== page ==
How to Identify High-Potential Employees

This article explains the key characteristics shared by high-potential employees and how you can identify these employees within your organization.

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High potential is subjective. Despite what some contributors over at Harvard Business Review would have you believe, there isn’t a set list of people who are more talented than others.

People’s talents lie in different areas. It's important to identify high-potential employees to ensure they're rewarded and recognized, so they remain satisfied at your company. The second purpose is to identify people who aren’t performing well, so you can address the situation and ensure everyone is living up to their potential.

In this article, you will learn how to identify a high-potential employee and what characteristics they share.

Overview: What are high-potential employees?

High-potential employees, sometimes called HiPOs, will have different characteristics according to your business and its needs. Generally, they're people who exceed their goals and achieve more than their coworkers within their organization.

How to identify high-potential employees within the workplace

Identifying high-potential employees means you can reward them and help retain them at your company by managing their talent, rather than losing them to your competitors. On the flip side, identifying high-potential employees means you can work out who isn’t doing that well, and you can help them improve their performance.

1. Recognize what high-potential means for your business

An employee might always make coffee for their coworkers, support them emotionally, and help them out with tasks without having to be asked, but if they can’t stick to deadlines, they might not be a high-potential employee. It depends on what you need each employee to deliver and what attributes you need from each one to ensure company success.

Empathy and kindness might be the most important criteria for high-potential employees if you work in an industry that requires those qualities, such as healthcare. But if you’re a newspaper that wants to be the first to break news, then you'll prioritize time management and the ability to meet deadlines.

2. Set clear and measurable goals in collaboration with your employees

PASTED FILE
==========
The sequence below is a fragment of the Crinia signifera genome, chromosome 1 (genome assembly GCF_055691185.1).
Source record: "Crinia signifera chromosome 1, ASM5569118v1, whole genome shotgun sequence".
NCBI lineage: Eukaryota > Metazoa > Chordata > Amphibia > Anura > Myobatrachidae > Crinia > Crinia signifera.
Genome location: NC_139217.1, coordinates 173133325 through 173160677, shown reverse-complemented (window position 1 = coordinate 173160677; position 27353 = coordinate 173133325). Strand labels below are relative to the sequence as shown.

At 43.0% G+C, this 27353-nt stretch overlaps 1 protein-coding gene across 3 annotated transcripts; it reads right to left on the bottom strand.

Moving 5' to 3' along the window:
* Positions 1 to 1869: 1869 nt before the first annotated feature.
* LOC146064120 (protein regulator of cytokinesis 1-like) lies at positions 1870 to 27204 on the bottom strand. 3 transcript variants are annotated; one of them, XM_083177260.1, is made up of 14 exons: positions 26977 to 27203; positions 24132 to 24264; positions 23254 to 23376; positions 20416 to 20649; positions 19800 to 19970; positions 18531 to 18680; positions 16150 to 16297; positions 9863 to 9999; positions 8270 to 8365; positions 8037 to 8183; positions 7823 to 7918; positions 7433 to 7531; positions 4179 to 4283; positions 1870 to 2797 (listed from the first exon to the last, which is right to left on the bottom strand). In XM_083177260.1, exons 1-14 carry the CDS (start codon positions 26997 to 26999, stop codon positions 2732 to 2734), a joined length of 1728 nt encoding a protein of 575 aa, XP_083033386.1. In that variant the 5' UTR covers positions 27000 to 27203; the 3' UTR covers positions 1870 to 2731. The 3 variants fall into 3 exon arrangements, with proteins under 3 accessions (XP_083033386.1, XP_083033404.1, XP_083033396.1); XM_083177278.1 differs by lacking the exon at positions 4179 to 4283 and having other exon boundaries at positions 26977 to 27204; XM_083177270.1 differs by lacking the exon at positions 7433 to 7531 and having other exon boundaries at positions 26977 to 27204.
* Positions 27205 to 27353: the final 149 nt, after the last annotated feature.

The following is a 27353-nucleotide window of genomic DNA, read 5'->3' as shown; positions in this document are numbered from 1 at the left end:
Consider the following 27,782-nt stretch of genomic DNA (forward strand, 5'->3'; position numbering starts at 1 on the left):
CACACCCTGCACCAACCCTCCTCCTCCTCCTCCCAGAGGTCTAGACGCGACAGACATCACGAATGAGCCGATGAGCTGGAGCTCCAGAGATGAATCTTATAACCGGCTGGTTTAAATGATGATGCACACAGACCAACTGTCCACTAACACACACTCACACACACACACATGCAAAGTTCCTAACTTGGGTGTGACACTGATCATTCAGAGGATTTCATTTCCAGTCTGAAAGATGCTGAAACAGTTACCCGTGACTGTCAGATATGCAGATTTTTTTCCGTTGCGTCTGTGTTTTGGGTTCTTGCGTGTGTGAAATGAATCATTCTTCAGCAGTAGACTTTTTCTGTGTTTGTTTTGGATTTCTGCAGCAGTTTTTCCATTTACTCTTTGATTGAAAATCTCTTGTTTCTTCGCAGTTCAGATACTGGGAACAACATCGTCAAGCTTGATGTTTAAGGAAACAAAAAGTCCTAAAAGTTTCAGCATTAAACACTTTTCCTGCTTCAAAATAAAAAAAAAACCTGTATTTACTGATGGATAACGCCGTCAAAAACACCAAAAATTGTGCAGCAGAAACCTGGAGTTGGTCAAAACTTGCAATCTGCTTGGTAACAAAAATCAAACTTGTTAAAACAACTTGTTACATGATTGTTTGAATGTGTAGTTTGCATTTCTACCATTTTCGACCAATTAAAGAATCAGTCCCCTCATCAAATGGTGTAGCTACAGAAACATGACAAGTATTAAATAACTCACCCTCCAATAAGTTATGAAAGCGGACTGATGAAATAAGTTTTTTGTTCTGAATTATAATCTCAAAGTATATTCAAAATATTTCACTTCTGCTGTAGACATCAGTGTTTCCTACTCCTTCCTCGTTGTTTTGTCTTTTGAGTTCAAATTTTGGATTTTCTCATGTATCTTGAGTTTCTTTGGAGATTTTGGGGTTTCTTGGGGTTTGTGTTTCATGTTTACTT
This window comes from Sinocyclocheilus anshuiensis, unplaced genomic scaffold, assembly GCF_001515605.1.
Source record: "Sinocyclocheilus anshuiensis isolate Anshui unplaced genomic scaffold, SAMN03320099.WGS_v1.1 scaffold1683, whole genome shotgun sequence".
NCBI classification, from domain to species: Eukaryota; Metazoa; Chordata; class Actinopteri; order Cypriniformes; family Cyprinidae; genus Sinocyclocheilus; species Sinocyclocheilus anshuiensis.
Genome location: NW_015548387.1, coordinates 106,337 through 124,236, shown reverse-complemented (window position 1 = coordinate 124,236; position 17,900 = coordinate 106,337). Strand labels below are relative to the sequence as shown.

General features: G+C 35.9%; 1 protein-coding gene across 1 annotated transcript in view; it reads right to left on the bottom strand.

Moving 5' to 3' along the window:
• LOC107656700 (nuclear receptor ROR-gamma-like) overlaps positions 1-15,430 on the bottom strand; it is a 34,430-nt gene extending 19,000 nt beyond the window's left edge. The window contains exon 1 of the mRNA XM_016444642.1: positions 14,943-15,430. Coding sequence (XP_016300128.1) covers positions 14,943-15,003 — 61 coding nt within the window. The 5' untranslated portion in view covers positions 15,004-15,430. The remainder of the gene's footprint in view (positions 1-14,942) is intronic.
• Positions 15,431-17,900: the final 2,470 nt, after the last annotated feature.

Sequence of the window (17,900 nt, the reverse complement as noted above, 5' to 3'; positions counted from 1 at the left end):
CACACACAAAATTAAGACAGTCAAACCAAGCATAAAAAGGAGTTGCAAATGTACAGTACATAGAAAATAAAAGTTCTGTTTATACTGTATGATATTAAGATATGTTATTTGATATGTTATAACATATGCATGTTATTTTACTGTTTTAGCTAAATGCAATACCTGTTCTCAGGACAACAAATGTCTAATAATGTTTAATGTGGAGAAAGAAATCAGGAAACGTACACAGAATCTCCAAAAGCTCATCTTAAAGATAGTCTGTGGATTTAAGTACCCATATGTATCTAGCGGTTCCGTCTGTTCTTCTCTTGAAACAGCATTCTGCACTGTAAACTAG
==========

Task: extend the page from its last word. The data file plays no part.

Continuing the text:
It’s difficult for any employee to be high potential if you don’t outline what you expect of them and explain what you need them to prioritize. Set achievable goals that reflect your company’s goals, make sure they're measurable, and discuss with your employees whether they're happy with the plan.

Make this part of a performance management program that regularly sets goals and evaluates corresponding performance, making adjustments where necessary.

HR software can help you implement such a plan. Zoho People allows you to give feedback to your peers, your direct reports, and your manager, or even their managers. There are five built-in feedback categories — positive, negative, training, observation, and rewards — but you can also customize these to fit your business type.

You can also tie in learning and development through Zoho People’s learning management system, which can help you offer a high potential leadership program.

Zoho People’s performance management feedback types and categories.

Zoho People provides performance management and learning management functionality. Source: Zoho People software.

3. Measure goal success

Once you’ve set goals, you need to measure them to determine who's performing well. You must measure objectively to ensure you're tracking accurately and fairly.

HR software Zenefits provides templates to help create goals and run performance reviews on an individual, team, and company level. It also lets you track both the progress of goals and the performance management process as a whole, and it enables you to generate reports based on progress and success.

Zenefits goal tracking functionality showing the percentage progress of goals and whether they're on track.